Kimi Brown
28 May 2024

Thousands of reasons. But also, kind of… none?

All avid fans of Peep Show – the awkwardly intimate and banally bleak British sitcom – will remember S04, E02. 

In this iconic episode, Johnson plans to unleash Project Zeus at the JLB Conference in Kettering. He brings Mark on board to ‘take care of the details’ (i.e. create the entire sales-and-marketing-alignment plan) before ‘pitching the mother’ in front of the JLB board: ‘the biggest swinging dicks in corporate strategy’. 

Of course, inevitably, Mark crashes and burns – spectacularly, shamefully and publicly. Despite his best efforts, insults and jokettes, he can’t find a way for marketing and sales to work cohesively together. Project Zeus doesn’t work. It’s unworkable

But this isn’t a TV show. This is real life. 

In the 17 years since it aired, Peep-Show-fans-who-also-happen-to-be-marketers (like me) have wondered whether Project Zeus would work in the real world. Mark is right. There’s no reason why it wouldn’t work – so why don’t more companies amalgamate sales and marketing into one super-department?

To get to the bottom of Project Zeus (and finally become Johnson’s Queen, if the public will accept us), we need to go back to the beginning. 

Won’t marketing (and sales) kick up a shit storm?

Despite being close cousins, sales and marketing have historically not got on. The teams have very different targets, use very different tactics and follow very different timescales. 

Marketing has traditionally been more strategic, concerned with branding, positioning and segmentation. Whereas sales has been more tactical, tasked with contacting and converting lists of leads. 

Traditional sales teams work in the short-term. They need leads, like, now. They have monthly or quarterly revenue targets to hit. And they want to win business, bonuses and bragging rights. 

In direct comparison, marketers tend to take their sweet time, tweaking and tinkering until copy, creative and campaign-set-up are perfect. They play the long game, steadily building awareness, nurturing leads and gaining market share. 

In a high-pressure working environment, these differences have created an ‘us-and-them’ culture between sales and marketing – and up until recently, the two have really not mixed. But today, digital channels and complex customer journeys have blurred the lines more than ever – especially in B2B. 

Sales and marketing alignment is no longer an unachievable pipedream – so far-fetched that it’s the ridiculous plotline in a comedic sitcom. It’s essential to delivering sustainable business growth in today’s market.


Now is the time for you to know the meaning of Project Zeus.
(Here’s how to make marketing an arm of sales.)

‘I’m going to be Charles, and you’ll be my Camilla’

Sales and marketing alignment starts at the top: with the CRO (chief revenue officer). This role is responsible for all revenue-generating activities across all teams. (Not just amalgamating sales and marketing, but bringing planning – and customer success – into the mix as well.)

The CRO is therefore uniquely positioned to bridge the gap between teams and build a cohesive revenue engine – from lead generation to closed deals. But as well as leading teams to meet their own objectives, the CRO needs to ensure all teams are communicating consistently, collaborating effectively and celebrating collective success.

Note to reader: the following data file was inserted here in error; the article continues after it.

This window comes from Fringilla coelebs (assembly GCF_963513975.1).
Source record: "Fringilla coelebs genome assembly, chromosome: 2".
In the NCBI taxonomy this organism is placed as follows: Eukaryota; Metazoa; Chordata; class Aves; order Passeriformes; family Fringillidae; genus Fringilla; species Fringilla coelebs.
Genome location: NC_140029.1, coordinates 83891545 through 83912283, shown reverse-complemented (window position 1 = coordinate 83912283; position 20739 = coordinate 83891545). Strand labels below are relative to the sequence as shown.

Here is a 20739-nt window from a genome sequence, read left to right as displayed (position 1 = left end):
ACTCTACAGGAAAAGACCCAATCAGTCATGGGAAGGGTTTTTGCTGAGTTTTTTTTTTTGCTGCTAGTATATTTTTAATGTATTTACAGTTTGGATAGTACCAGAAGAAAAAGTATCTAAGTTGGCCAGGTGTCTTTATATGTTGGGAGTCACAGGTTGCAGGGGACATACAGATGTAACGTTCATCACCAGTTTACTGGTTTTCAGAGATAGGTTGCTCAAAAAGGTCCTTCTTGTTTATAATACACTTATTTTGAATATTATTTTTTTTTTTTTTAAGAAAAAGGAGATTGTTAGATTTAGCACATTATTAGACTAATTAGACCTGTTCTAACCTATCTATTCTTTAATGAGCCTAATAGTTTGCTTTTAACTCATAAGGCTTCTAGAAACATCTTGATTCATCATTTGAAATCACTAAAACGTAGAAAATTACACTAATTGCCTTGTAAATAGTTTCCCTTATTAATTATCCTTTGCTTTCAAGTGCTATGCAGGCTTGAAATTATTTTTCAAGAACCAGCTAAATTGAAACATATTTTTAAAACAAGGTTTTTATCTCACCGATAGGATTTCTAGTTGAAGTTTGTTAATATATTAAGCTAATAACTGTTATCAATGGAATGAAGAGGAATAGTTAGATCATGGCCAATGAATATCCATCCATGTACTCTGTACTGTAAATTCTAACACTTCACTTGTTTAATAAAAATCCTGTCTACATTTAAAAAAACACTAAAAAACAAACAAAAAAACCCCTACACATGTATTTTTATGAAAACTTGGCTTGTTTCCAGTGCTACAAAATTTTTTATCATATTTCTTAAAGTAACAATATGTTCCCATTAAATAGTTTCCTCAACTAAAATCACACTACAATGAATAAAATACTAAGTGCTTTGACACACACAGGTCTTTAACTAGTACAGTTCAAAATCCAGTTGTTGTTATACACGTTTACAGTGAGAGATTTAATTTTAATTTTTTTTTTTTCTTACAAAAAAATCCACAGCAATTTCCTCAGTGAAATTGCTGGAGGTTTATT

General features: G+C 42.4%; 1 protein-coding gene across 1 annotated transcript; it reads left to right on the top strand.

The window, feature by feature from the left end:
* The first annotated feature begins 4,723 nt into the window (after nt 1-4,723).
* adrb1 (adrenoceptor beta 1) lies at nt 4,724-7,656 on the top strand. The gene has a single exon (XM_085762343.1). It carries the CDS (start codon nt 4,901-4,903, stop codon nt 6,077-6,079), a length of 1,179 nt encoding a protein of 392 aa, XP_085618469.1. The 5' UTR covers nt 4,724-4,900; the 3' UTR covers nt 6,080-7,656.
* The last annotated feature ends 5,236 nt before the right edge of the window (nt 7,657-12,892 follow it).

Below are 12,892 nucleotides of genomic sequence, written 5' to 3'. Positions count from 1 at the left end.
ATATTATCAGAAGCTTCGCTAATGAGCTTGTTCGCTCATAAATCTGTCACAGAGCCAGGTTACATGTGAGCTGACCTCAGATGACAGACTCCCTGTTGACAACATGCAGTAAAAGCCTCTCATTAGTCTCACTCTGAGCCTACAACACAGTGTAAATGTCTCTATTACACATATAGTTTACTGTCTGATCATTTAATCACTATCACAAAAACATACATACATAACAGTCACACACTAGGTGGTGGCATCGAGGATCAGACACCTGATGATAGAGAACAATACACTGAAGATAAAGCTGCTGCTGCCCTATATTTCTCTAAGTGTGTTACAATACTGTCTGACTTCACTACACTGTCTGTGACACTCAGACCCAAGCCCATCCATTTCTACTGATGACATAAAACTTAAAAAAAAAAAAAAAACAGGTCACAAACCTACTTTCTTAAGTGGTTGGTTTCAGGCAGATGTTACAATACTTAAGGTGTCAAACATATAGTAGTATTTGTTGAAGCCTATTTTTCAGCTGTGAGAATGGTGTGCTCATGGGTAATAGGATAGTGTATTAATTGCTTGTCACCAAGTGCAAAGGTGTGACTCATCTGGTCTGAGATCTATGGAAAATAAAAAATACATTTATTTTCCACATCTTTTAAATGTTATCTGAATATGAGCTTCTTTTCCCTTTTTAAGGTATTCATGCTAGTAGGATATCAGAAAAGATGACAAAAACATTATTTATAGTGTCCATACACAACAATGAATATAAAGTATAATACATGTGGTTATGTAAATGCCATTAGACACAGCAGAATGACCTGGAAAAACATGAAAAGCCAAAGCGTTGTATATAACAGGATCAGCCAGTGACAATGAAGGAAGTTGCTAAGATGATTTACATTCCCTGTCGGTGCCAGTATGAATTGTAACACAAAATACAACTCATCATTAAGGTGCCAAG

‘If you can’t sum up all your aims in the first line, they’re too diffuse.’

Sales and marketing need to work towards the same common objective: a simple, shared goal that’s easy to remember. This will help to bring teams closer together and ensure they’re mutually invested in each other’s success. 

Shared goals need to be equally inspirational and relevant to each team. For example, joint KPIs around lead quality and conversion rates will galvanise teams within their own processes, while working towards a wider, revenue-focused goal. 

Any kind of convoluted targets will just confuse the matter and diffuse the impact, so try to summarise your collective aim in a way that’s easily understood by everyone.

‘Every window is also a door.’

Your overarching strategy needs to perform two functions in one: a strategy for both sales and marketing. 

To create an integrated strategy, sales and marketing should collaborate closely throughout the development process. Your campaigns should also perform for both teams: helping marketing generate high-quality leads, and supporting sales to follow-up with consistent messaging that drives conversion.  

‘Sweating facts and shitting stats til D-Day.’

Sales and marketing teams should have access to facts and stats spanning the entire customer journey – from initial contact to conversion. Using a shared platform – such as a CRM (customer relationship management) tool – will ensure both teams have complete visibility of the pipeline and can work together to nurture contacts down the funnel. 

We’re a HubSpot partner agency, so we may be a little biased, but having a CRM is absolutely essential if you’re looking to align sales and marketing. It provides a central hub for customer data that both teams have visibility of – a single source of truth to ensure everyone is on the same page, working towards the same goals, and not slipping back into an ‘us and them’ culture.


So, integrating sales and marketing. Project Zeus. 

It requires a touch of determination. A whole lot of collaboration. And a CRM.

But ultimately, Project Zeus does work. Sales and marketing can be one super-department. Everything’s going to be okay!

Want to find out how you can achieve sales and marketing alignment in your business? Or looking for a HubSpot partner agency to implement your instance? Let’s talk


Kimi Brown

Senior Content Writer.
Copy machine. Mayo queen.